Examples of markings attributed to. Rufus S. Of the millions of known pieces, few have been thoroughly studied. Another arises from the clear evidence that the same tasks were performed more effectively using utensils made from flakes:. This raises the question: why make hand axes, whose production is more complicated and costly, if the flakes can do the same work with the same efficiency?

The answer could be that, in general, hand axes were not conceived for a particular function excluding certain specialized types [ Keeley based his observations on archaeological sites in England.

He proposed that in base settlements where it was possible to predict future actions and where greater control on routine activities was common, the preferred tools were made from specialized flakes, such as racloirsbacked knives, scrapers and punches.

However, hand axes were more suitable on expeditions and in seasonal camps, where unforeseen tasks were more common. Their main advantage in these situations was the lack of specialization and adaptability to multiple eventualities. A hand axe has a long blade with different curves and angles, some sharper and others more resistant, including points and notches. All of this is combined in one tool. Given the right circumstances, it is possible to make use of loose flakes.

He identified that the point of another hand axe had been used as a clockwise drill. This hand axe came from Clacton-on-Sea all of these sites are located in the east of England. Toth reached similar conclusions for pieces from the Spanish site in Ambrona Soria. Some hand axes were used with force that left clearly visible marks. Other visible marks can be left as the scars from retouching, on occasion it is possible to distinguish them from marks left by the initial manufacture.

One of the most common cases is when a point breaks. This was seen at sites in Europe, Africa and Asia. One example comes from the El Basalito site in Salamancawhere excavation uncovered fragments of a hand axe with marks at the tip that appeared to be the result of the action of a wedge, which would have subjected the object to high levels of torsion that broke the tip.

Such wear was reworked by means of a secondary working as discussed above. In some cases this reconstruction is easily identifiable and was carried out using techniques such as the coup de tranchet French, meaning " tranchet blow"or simply with scale or scalariform retouches that alter an edge's symmetry and line. The most characteristic and common shape is a pointed area at one end, cutting edges along its side and a rounded base this includes hand axes with a lanceolate and amygdaloidal shape as well as others from the family.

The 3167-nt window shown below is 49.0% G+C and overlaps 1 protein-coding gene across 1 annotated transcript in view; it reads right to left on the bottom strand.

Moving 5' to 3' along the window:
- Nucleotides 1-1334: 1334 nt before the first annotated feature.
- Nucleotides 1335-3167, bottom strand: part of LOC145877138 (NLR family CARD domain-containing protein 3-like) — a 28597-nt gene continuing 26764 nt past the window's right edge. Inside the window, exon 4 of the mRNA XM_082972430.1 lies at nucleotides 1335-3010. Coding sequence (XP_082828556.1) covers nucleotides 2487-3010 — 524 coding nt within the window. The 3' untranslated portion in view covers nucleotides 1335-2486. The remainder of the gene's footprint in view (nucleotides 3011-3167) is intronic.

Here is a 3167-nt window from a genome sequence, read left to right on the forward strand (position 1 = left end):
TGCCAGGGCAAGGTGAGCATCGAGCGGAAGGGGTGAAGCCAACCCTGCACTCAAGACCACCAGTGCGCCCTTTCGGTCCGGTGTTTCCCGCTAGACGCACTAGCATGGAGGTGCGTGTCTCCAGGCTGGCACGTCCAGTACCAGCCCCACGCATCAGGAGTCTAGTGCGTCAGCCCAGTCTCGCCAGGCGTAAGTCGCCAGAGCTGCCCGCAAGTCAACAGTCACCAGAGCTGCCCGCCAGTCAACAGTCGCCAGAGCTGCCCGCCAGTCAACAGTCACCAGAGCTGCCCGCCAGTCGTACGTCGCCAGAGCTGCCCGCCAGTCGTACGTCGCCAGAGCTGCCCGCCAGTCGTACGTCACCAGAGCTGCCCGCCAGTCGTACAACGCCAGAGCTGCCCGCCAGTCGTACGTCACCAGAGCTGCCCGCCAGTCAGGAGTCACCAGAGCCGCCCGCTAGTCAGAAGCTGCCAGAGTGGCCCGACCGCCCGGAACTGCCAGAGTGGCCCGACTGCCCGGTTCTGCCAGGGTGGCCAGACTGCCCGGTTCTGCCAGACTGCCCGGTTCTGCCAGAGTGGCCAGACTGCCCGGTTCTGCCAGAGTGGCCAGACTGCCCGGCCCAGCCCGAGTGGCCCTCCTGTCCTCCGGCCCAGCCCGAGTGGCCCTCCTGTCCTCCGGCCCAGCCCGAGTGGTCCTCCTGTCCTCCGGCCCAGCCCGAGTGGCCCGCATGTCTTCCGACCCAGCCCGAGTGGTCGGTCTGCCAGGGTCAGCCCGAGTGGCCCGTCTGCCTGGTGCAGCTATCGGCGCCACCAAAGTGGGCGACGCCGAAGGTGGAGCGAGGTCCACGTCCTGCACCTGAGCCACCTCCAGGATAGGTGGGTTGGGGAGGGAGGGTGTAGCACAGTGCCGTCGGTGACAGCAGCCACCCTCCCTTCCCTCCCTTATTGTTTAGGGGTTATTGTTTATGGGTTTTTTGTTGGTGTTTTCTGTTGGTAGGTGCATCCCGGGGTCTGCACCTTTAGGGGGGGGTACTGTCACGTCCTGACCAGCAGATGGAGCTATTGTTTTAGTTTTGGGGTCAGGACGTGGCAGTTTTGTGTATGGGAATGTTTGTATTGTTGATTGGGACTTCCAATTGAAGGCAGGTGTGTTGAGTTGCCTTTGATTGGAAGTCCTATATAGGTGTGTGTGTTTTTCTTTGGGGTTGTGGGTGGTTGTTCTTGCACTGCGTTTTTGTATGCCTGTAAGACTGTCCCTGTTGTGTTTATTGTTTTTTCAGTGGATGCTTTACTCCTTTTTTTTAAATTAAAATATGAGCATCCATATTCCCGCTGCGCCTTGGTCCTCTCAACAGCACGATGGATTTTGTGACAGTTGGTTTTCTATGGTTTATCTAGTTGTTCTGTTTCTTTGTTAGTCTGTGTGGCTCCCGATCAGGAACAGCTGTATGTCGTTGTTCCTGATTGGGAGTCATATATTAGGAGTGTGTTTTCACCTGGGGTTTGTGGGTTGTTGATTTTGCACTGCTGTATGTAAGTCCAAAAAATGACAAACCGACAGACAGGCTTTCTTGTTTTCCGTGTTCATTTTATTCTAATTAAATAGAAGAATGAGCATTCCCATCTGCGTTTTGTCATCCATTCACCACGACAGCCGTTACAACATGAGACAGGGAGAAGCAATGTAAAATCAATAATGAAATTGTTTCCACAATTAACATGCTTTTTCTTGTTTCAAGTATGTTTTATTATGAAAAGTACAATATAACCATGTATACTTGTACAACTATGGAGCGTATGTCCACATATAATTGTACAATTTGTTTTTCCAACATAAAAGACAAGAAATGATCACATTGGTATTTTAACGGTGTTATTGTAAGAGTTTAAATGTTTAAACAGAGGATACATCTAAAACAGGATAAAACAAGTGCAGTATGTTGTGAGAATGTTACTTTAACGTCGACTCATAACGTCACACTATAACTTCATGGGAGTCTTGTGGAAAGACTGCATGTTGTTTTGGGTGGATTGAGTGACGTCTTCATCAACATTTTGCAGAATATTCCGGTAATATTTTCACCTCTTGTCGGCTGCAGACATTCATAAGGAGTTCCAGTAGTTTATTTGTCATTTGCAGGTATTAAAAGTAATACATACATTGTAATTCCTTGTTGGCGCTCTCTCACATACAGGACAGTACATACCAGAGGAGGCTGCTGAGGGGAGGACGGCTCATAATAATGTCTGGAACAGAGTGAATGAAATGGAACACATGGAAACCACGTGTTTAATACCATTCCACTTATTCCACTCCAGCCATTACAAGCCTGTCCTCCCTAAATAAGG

Hand axes display a variety of shapes, including circular, triangular and elliptical-calling in to question the contention that they had a constant and only symbolic significance. They were typically made from a rounded stonea block or lithic flakeusing a hammer to remove flakes from both sides of the item.

This hammer can be made of hard stone, or of wood or antler. The latter two, softer hammers can produce more delicate results. However, a hand axe's technological ct can reflect more differences.

For example, uniface tools have only been worked on one side and partial bifaces retain a high proportion of the natural cortex of the tool stoneoften making them easy to confuse with chopping tools. Further, simple bifaces may have been created from a suitable tool stone, but they rarely show evidence of retouching.

In summary, hand axes are recognized by many typological schools under different archaeological paradigms and are quite recognisable at least the most typical examples. However, they have not been definitively categorized. Stated more formally, the idealised model combines a series of well-defined propertiesbut no set of these properties are necessary or sufficient to identify a hand axe.

The study of hand axes is made complicated because its shape is the result of a complicated chain of technical actions that are only occasionally revealed in their later stages. If this complexity of intentions during the manufacture of a hand axe is added to its variety of forms [ The oldest known Oldowan tools were found in Gona, Ethiopia.

These are dated to about 2. Early examples of hand axes date back to 1. The earliest Acheulean sites in Europe appear around 0. In addition, the Acheulean tradition did not spread to Eastern Asia. The apogee of hand axe manufacture took place in a wide area of the Old Worl especially during the Riss glaciationin a cultural complex that can be described as cosmopolitan and which is known as the Acheulean.